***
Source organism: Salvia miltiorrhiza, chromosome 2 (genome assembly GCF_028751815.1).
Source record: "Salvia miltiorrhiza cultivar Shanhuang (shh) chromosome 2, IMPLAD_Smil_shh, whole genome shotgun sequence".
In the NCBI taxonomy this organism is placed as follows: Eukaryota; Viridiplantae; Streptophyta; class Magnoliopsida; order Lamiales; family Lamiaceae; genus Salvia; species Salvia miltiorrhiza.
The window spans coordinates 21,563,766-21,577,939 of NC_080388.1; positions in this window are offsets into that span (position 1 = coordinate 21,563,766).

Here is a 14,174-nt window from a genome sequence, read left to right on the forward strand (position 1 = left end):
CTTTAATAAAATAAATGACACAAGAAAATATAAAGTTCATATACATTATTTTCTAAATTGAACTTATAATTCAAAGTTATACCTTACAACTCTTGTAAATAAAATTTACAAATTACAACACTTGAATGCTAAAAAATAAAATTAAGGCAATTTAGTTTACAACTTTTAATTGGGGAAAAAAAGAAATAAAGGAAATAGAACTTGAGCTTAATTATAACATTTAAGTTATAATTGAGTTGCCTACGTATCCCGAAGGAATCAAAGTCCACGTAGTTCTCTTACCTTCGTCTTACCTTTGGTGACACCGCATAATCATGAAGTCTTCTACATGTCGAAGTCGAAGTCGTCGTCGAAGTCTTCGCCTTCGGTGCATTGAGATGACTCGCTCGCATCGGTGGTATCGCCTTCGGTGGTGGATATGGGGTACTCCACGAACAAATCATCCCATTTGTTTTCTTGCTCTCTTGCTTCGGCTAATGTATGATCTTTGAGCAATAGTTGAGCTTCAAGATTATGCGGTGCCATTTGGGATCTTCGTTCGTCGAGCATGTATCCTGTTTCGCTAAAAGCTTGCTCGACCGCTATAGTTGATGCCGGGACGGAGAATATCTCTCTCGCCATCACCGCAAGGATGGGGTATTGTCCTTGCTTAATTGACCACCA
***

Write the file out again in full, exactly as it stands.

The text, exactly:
Source organism: Salvia miltiorrhiza, chromosome 2 (genome assembly GCF_028751815.1).
Source record: "Salvia miltiorrhiza cultivar Shanhuang (shh) chromosome 2, IMPLAD_Smil_shh, whole genome shotgun sequence".
In the NCBI taxonomy this organism is placed as follows: Eukaryota; Viridiplantae; Streptophyta; class Magnoliopsida; order Lamiales; family Lamiaceae; genus Salvia; species Salvia miltiorrhiza.
The window spans coordinates 21,563,766-21,577,939 of NC_080388.1; positions in this window are offsets into that span (position 1 = coordinate 21,563,766).

Here is a 14,174-nt window from a genome sequence, read left to right on the forward strand (position 1 = left end):
CTTTAATAAAATAAATGACACAAGAAAATATAAAGTTCATATACATTATTTTCTAAATTGAACTTATAATTCAAAGTTATACCTTACAACTCTTGTAAATAAAATTTACAAATTACAACACTTGAATGCTAAAAAATAAAATTAAGGCAATTTAGTTTACAACTTTTAATTGGGGAAAAAAAGAAATAAAGGAAATAGAACTTGAGCTTAATTATAACATTTAAGTTATAATTGAGTTGCCTACGTATCCCGAAGGAATCAAAGTCCACGTAGTTCTCTTACCTTCGTCTTACCTTTGGTGACACCGCATAATCATGAAGTCTTCTACATGTCGAAGTCGAAGTCGTCGTCGAAGTCTTCGCCTTCGGTGCATTGAGATGACTCGCTCGCATCGGTGGTATCGCCTTCGGTGGTGGATATGGGGTACTCCACGAACAAATCATCCCATTTGTTTTCTTGCTCTCTTGCTTCGGCTAATGTATGATCTTTGAGCAATAGTTGAGCTTCAAGATTATGCGGTGCCATTTGGGATCTTCGTTCGTCGAGCATGTATCCTGTTTCGCTAAAAGCTTGCTCGACCGCTATAGTTGATGCCGGGACGGAGAATATCTCTCTCGCCATCACCGCAAGGATGGGGTATTGTCCTTGCTTAATTGACCACCA